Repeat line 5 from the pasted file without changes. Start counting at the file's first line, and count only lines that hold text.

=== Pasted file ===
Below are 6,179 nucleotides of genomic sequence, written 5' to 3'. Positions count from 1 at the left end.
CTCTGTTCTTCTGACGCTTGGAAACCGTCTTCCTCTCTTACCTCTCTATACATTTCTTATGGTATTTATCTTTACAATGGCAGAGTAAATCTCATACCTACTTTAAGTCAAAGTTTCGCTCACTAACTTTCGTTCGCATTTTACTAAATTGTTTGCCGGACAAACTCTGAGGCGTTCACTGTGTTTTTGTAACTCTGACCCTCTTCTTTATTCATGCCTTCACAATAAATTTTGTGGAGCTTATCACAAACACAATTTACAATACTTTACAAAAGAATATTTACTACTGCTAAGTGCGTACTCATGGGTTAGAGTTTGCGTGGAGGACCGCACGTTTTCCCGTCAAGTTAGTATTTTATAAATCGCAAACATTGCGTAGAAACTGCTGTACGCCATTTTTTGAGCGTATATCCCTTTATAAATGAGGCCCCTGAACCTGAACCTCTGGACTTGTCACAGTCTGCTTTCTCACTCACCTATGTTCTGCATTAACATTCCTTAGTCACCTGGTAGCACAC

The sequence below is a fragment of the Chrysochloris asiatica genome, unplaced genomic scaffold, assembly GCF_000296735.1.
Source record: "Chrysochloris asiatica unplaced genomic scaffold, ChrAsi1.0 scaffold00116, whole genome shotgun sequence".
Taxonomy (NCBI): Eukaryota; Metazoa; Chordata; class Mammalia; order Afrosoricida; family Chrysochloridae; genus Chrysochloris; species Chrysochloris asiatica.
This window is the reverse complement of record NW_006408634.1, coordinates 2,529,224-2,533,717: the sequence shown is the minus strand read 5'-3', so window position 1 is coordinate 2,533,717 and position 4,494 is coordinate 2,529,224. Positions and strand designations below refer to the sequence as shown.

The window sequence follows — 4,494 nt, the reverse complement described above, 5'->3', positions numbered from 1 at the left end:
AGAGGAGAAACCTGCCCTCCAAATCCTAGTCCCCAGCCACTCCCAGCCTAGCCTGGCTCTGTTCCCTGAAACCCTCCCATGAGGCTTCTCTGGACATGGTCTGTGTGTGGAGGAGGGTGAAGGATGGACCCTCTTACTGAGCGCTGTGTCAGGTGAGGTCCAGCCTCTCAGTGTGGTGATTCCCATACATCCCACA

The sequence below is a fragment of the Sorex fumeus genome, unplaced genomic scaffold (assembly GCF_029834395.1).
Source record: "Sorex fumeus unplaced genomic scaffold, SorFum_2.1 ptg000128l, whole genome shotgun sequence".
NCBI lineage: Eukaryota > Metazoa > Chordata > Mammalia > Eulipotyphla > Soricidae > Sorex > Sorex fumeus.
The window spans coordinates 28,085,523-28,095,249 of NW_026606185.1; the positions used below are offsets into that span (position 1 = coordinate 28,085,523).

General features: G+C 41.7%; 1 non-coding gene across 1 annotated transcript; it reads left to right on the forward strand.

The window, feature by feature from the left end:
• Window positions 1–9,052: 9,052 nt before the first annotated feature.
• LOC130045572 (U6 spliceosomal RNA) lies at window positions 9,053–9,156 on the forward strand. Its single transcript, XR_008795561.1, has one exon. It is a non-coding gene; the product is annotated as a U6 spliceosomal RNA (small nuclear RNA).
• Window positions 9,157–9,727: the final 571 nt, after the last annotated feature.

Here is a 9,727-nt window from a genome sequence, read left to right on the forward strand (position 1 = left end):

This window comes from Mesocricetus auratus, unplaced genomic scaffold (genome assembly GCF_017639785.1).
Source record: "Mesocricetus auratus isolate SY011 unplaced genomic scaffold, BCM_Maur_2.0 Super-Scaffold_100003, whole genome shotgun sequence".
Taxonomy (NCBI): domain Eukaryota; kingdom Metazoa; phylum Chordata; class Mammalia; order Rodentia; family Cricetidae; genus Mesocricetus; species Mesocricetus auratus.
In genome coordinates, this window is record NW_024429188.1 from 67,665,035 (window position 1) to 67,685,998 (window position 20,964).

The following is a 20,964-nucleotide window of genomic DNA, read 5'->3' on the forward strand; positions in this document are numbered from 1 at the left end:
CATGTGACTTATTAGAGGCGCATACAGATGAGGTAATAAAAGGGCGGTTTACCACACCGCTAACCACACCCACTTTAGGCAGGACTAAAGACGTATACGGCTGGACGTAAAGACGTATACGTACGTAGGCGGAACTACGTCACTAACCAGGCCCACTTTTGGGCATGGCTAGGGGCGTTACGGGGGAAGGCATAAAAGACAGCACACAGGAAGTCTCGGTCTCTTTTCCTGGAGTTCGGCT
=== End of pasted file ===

Taxonomy (NCBI): Eukaryota; Metazoa; Chordata; class Mammalia; order Afrosoricida; family Chrysochloridae; genus Chrysochloris; species Chrysochloris asiatica.